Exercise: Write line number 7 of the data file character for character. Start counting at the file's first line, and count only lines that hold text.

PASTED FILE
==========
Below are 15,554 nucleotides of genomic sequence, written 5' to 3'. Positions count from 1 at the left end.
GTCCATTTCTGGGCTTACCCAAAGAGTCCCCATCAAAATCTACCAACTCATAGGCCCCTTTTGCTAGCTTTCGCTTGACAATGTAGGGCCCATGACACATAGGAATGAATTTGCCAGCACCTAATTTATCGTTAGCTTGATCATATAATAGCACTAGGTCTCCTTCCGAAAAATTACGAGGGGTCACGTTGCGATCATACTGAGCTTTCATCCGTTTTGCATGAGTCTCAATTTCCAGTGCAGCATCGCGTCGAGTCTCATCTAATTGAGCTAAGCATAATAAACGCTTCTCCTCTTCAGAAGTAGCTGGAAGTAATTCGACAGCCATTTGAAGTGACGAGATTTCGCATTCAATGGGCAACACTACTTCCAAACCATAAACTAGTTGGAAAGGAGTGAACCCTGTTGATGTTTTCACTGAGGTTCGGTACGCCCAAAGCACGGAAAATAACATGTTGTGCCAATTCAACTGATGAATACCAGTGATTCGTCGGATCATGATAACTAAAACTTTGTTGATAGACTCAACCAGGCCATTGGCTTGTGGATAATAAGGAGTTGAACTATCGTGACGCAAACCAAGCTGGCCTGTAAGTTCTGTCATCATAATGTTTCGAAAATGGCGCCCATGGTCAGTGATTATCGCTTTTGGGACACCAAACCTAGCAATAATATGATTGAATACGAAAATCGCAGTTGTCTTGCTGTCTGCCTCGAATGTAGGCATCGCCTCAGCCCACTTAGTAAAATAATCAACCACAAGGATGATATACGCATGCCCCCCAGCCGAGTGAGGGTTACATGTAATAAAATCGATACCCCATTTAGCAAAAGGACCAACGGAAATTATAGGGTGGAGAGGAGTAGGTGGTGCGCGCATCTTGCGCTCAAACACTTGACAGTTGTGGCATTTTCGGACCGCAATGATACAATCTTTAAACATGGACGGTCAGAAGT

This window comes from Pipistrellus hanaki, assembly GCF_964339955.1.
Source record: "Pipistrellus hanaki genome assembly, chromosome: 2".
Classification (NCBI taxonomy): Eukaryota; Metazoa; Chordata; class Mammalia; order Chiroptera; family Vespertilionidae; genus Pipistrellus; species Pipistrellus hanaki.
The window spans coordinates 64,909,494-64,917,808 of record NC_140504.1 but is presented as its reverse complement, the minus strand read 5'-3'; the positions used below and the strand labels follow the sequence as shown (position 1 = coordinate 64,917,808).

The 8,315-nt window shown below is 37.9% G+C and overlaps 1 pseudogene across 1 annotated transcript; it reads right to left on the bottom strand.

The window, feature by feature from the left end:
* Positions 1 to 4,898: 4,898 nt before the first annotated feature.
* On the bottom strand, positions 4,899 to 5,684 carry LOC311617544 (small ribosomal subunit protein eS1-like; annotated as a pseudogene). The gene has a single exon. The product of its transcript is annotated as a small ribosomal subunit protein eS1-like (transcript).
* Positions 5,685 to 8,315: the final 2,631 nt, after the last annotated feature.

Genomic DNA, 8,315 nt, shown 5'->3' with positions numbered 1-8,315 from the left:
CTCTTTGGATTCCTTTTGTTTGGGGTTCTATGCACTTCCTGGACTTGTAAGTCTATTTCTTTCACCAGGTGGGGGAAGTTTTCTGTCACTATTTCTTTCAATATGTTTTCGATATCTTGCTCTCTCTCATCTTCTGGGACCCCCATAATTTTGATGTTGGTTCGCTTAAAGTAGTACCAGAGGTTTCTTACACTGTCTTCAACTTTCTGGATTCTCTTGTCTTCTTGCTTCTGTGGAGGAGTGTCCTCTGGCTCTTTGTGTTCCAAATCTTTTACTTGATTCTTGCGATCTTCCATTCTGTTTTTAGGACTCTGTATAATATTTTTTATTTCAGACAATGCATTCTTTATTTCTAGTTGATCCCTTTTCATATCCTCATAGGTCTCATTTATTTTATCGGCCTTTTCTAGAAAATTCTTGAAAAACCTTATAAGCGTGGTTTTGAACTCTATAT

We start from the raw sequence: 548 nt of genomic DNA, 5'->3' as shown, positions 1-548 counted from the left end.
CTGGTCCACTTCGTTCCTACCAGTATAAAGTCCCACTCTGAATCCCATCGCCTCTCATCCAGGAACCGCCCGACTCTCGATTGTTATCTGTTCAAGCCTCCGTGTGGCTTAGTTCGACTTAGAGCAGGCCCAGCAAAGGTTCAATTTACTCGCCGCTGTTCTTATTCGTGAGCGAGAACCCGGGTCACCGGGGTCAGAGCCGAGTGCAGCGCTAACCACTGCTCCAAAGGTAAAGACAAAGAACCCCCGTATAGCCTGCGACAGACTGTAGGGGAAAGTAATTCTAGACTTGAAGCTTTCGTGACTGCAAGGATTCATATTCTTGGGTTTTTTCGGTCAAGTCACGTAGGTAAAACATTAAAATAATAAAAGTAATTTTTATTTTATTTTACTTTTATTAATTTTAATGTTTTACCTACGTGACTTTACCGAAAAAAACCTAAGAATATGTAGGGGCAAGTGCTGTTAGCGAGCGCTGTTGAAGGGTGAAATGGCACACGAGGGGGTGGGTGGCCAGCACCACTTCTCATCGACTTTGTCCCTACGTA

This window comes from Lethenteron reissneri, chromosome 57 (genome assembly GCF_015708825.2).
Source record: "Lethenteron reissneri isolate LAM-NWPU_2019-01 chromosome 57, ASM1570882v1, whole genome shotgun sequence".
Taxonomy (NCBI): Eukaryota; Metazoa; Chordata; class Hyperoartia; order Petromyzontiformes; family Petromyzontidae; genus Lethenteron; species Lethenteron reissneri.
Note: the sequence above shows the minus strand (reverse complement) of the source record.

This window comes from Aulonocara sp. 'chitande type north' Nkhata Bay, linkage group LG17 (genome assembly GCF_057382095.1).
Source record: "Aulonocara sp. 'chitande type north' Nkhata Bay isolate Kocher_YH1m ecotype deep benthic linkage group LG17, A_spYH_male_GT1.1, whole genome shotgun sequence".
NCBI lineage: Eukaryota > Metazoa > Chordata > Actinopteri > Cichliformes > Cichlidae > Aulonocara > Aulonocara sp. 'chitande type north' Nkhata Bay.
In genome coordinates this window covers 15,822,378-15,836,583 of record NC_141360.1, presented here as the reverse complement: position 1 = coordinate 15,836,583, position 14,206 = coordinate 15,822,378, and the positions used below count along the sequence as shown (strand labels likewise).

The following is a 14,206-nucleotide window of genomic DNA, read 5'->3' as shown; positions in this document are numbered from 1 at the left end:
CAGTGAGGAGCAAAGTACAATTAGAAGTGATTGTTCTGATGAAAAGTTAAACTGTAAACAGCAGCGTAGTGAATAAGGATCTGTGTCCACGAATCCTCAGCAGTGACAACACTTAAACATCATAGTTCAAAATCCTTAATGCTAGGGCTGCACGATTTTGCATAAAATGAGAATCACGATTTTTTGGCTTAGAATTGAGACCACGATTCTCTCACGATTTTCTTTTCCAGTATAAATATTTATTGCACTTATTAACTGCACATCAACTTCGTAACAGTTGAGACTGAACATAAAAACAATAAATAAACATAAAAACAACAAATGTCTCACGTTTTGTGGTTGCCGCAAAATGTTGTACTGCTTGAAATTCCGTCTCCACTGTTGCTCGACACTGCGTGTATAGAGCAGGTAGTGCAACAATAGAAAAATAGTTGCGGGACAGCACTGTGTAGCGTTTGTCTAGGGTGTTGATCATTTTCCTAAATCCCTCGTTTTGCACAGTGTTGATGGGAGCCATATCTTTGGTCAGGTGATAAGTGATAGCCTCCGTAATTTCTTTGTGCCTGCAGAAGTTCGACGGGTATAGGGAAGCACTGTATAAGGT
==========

The 8,315-nt window shown below is 37.9% G+C and overlaps 1 pseudogene across 1 annotated transcript; it reads right to left on the bottom strand.